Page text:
Poultry Genomics provides a platform upon which stakeholders will develop complementary projects to address the challenges of increasing the productivity of village poultry; improving both financial and nutritional security for the poorest poultry keepers, particularly women.
Novel Approach to Study Tropical Adaptation in African Poultry
Indigenous livestock populations that show unique adaptation to their local agro-climatic conditions are often referred to as ecotypes. These ecotypes, particularly those from tropical environmental conditions, are valuable resources. Characterisation of these ecotypes, and identification of the environmental and genetic drivers of local adaptation plays a crucial role in the preservation of important genetic stocks and the future of poultry farming in the tropics.
CTLGH scientists have applied a novel approach by integrating ecological niche modelling with genomics to identify distinct ecotypes and to help unravel the genetic basis of their adaptation. Pilot application of this approach on indigenous poultry in Ethiopia has identified a number of potential ecotypes.
For more info contact Almas Gheyas
African Poultry Genomics: Unlocking the Potential for Improved Production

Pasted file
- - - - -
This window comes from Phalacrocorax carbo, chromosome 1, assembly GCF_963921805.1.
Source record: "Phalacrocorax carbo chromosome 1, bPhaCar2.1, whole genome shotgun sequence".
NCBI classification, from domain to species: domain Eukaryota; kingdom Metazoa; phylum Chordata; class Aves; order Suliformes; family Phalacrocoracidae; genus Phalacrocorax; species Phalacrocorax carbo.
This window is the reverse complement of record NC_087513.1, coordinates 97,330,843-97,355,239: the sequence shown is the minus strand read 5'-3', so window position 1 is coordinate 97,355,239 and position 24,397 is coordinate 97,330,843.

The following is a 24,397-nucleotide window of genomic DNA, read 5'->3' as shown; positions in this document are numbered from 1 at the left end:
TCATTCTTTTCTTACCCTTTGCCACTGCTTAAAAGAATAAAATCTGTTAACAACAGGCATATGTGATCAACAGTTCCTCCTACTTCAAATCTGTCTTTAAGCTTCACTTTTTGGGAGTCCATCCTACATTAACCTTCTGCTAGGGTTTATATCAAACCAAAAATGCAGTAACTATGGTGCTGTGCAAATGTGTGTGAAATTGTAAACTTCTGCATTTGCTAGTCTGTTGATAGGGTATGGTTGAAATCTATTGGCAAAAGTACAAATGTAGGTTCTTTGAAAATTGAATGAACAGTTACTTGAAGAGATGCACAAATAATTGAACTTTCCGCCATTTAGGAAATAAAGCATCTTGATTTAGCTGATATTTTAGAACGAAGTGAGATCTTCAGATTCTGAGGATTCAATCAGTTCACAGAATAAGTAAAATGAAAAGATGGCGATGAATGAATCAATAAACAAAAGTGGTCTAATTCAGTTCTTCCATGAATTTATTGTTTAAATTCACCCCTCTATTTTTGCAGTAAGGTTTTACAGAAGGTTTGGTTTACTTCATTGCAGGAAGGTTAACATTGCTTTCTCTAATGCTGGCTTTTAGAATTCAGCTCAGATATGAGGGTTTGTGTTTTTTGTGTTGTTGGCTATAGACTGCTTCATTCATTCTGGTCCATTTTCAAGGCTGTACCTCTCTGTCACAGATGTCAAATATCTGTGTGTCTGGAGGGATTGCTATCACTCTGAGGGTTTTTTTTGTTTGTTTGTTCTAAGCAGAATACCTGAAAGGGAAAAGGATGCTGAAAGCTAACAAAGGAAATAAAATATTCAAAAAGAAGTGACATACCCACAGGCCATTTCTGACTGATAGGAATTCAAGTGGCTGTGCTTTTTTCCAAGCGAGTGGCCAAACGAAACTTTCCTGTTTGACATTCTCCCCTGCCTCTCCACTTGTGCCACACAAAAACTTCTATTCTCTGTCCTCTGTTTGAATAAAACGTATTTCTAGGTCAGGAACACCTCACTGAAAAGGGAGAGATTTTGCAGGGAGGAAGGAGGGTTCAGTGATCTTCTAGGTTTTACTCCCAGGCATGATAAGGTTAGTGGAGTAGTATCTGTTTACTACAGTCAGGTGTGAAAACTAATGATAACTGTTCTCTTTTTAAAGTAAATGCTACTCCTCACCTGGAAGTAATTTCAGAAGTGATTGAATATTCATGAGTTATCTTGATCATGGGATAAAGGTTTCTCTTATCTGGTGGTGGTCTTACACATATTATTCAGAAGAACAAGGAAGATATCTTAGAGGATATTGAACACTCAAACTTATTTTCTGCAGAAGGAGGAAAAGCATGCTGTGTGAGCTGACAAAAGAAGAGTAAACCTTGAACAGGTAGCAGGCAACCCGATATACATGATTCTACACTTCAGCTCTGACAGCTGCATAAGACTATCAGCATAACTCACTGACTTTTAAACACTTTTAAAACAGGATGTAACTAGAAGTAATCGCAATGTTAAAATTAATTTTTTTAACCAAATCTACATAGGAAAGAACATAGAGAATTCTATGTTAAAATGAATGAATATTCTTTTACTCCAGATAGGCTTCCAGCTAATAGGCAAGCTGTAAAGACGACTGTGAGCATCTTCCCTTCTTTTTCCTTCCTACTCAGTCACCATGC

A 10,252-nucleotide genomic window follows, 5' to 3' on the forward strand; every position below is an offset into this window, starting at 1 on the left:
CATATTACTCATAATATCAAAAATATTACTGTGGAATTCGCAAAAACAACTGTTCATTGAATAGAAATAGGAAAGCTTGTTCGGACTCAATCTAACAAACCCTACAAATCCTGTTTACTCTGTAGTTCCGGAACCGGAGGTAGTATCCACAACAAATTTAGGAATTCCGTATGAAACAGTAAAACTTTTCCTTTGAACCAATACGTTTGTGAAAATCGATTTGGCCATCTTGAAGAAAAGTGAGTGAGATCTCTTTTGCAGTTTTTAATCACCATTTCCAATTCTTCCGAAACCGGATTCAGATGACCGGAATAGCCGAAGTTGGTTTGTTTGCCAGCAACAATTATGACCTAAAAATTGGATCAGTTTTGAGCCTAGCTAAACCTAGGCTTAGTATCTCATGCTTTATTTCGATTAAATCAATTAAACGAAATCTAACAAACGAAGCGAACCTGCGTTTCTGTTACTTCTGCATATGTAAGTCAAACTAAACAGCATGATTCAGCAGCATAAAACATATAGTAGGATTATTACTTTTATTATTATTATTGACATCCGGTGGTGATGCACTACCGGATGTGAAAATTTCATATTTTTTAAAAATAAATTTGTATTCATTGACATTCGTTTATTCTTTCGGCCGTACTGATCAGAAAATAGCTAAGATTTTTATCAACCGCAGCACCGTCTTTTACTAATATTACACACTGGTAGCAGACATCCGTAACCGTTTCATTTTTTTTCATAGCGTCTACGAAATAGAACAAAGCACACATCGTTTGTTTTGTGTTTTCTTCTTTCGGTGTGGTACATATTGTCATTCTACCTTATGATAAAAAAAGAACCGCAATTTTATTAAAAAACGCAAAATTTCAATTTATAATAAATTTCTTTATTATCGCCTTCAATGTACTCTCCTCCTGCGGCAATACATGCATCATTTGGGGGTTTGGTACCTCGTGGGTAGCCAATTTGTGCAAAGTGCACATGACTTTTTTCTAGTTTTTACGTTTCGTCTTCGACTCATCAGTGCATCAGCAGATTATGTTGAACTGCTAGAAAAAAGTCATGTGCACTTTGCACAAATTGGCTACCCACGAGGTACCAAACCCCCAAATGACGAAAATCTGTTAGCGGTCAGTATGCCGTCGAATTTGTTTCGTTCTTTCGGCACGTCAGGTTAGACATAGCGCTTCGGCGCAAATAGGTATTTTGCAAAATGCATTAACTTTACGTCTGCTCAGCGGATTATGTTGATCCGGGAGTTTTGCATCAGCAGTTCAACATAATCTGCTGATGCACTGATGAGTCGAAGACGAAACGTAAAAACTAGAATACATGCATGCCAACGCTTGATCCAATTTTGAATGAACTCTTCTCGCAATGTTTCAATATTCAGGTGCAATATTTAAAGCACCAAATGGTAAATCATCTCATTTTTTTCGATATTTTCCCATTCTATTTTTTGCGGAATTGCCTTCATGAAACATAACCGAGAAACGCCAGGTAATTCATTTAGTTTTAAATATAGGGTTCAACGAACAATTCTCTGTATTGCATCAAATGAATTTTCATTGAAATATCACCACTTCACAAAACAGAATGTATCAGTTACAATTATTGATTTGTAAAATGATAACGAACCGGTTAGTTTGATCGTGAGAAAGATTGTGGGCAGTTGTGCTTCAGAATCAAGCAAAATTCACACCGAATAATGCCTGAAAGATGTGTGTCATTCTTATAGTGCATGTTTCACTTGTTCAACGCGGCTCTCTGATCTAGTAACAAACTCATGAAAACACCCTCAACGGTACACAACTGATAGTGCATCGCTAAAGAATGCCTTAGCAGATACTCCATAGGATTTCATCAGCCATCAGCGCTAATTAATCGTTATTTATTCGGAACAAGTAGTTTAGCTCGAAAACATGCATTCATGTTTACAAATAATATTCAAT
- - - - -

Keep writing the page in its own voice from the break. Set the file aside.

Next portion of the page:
It has been consistently observed that indigenous poultry breeds in Africa tend to be more resilient to disease and environmental stresses such as high temperatures, compared to Western commercial breeds. However these tropically adapted poultry breeds show lower production traits, for example growth and egg laying.
CTLGH researchers and collaborators have established the largest tropical poultry genomic resource in the world, through the generation of over 580 full genomes representing 60 different indigenous African poultry populations. Robust data analysis strategies have now begun to help identify key regions, genes and variants within the genomes to underpin tropical adaptation, resilience and productivity.
Research at the interphase of poultry genetics, nutrition and health are being conducted at facilities in the UK and Ethiopia in order to identify the main constraints to poultry productivity
For more info contact Jacqueline Smith